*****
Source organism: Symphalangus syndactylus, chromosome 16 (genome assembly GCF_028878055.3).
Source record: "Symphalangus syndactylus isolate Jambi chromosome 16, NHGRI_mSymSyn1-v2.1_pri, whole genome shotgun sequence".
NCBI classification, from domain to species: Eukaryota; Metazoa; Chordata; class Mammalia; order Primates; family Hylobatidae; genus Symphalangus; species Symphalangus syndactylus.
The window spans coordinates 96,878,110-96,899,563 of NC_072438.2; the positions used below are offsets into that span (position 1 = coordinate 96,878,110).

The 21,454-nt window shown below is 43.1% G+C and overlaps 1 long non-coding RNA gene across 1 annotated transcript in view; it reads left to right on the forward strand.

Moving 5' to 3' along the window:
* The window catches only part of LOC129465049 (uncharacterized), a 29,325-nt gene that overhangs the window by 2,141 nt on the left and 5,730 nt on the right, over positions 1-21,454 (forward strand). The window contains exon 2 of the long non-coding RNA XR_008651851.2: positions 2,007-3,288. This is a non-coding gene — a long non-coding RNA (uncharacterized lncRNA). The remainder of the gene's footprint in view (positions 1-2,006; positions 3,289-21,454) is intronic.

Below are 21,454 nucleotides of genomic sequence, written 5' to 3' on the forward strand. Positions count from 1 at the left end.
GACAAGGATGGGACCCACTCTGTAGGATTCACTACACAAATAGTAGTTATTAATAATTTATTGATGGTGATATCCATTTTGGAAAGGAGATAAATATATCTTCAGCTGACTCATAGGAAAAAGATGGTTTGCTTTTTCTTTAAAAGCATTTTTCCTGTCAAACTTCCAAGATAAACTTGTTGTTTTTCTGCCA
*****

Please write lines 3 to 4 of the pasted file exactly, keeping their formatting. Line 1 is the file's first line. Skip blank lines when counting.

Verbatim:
NCBI classification, from domain to species: Eukaryota; Metazoa; Chordata; class Mammalia; order Primates; family Hylobatidae; genus Symphalangus; species Symphalangus syndactylus.
The window spans coordinates 96,878,110-96,899,563 of NC_072438.2; the positions used below are offsets into that span (position 1 = coordinate 96,878,110).